We often hear about things that aged like milk and turned sour, to say the least. Think of statements like “Man won’t fly for a million years,” made by The New York Times in 1903 just a few days before the Wright Brothers invented the first plane, or Google advertising itself as “a pure search engine with no links to sponsors, no news feed, no portal litter, no ads, and no weather” in 1999. Read on for more disastrously wrong examples of things that turned sour in our previous post right here.
But this time we’re looking at the opposite examples that stood strong against the test of time and proved they were 100% right. Thanks to the miscellaneous corner of Reddit r/AgedLikeWine, we have some brilliant posts ready below.
Upvote your favorites, and be sure to add something you think has aged beautifully in the comment section below!
Damn He Called It
Hundreds of love letters between two gay WWII soldiers were discovered and sold to a museum. One of them said, "Wouldn't it be wonderful if all our letters could be published in the future in a more enlightened time. Then all the world could see how in love we are." They are now being made into a book.
Some things never change for me. The fear of spiders, my love for coke zero, and my distaste for raisins. Do whatever - hide them in a sponge cake, try persuading me they’re the same as grapes, now as an adult, I have come to terms that there’s close to 0 chance I’ll start eating them.
Just like my personal preferences, many other things have stood the test of time and proved to be relevant to this day. A great example is books. Since their invention in the 1450s, books have been filling up the shelves of our homes with stories of adventure and exploration. Think of the classics like In Search of Lost Time by Marcel Proust and Ulysses by James Joyce, they still keep captivating our imagination more than a hundred years later.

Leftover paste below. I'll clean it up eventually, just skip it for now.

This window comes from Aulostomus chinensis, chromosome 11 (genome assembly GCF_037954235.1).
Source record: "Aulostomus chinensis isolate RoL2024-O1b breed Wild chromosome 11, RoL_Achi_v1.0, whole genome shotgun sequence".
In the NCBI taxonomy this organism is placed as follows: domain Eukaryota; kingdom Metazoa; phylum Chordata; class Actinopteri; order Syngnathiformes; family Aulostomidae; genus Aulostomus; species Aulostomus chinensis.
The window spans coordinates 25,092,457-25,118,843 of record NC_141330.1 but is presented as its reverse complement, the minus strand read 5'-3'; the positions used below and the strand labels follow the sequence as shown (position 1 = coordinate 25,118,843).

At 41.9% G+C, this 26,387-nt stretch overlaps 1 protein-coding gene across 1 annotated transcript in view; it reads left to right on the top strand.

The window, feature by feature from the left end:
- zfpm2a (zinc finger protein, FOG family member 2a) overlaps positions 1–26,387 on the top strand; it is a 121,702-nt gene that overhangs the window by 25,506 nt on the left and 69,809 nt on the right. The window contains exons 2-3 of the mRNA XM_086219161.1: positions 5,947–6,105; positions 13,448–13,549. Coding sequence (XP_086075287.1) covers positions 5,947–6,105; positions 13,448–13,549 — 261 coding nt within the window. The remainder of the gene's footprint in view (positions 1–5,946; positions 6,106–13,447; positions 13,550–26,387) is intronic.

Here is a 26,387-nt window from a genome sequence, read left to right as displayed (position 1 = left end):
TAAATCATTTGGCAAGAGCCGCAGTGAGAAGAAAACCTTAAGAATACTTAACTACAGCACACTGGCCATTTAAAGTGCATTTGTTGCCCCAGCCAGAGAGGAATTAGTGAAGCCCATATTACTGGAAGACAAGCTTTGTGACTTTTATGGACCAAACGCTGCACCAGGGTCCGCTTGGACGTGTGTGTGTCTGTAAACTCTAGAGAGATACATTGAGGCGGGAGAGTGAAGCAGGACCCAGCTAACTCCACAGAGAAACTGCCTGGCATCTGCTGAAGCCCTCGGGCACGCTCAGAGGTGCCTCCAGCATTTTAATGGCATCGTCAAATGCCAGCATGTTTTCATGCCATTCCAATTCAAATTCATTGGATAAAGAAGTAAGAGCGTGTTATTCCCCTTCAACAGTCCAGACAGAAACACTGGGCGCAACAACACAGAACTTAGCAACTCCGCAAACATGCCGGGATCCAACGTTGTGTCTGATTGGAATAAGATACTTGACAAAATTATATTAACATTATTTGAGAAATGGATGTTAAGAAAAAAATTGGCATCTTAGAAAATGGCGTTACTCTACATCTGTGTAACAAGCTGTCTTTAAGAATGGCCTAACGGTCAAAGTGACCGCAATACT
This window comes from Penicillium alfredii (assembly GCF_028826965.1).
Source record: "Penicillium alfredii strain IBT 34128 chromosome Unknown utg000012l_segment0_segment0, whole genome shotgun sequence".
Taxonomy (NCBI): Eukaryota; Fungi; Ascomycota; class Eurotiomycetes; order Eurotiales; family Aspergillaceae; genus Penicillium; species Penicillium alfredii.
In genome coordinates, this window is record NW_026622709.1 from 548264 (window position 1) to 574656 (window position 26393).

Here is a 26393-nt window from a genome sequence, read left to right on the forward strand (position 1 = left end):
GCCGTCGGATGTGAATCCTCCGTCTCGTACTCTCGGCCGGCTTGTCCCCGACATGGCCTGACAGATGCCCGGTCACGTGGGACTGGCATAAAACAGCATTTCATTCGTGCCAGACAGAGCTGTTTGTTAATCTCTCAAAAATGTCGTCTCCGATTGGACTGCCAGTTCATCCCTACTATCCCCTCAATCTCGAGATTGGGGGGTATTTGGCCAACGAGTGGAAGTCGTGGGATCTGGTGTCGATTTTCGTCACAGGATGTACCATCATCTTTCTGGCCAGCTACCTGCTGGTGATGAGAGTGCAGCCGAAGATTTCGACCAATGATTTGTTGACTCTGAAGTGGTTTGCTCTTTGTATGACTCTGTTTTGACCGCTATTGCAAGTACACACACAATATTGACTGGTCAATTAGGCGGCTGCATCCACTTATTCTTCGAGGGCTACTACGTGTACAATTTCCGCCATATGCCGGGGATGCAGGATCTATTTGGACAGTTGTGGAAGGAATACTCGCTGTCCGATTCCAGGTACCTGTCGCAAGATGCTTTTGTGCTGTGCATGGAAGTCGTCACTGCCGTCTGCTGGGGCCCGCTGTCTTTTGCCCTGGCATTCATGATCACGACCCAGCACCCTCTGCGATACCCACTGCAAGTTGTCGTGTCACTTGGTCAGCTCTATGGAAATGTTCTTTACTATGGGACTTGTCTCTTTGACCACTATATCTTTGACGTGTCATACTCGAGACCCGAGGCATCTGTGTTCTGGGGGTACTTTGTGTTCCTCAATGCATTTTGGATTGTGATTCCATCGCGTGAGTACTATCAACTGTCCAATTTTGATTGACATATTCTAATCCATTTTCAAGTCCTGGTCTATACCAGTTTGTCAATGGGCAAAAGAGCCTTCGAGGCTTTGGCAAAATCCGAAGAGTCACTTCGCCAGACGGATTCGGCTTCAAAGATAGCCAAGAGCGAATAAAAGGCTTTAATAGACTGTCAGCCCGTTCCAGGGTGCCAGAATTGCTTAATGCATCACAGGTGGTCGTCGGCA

Some books not only stood the test of time, they actually proved to be even more valuable today than they initially were. Take the first edition of William Faulkner’s The Marble Faun, for example, which is now on sale for $125,000. The seller Peter L. Stern & Co. presents the book as the “First Edition of the author’s first book. Original paper-covered boards with spine and cover labels; about fine in the rare dust jacket with tiny chips at the extremities and only very minor wear; in a custom cloth slipcase.”
Johnny Depp Called This One From The Second Pirates Movie
Moreover, first editions that include personal dedications, signatures, customizations, and other rare artifacts can even double the price. Condition is another key factor that influences book value. A beat-up old book that is falling apart will have little value. Scarcity also influences value. For example, for hardcover books published from the 20th century onwards, the presence of a dust jacket and its condition also greatly affect value.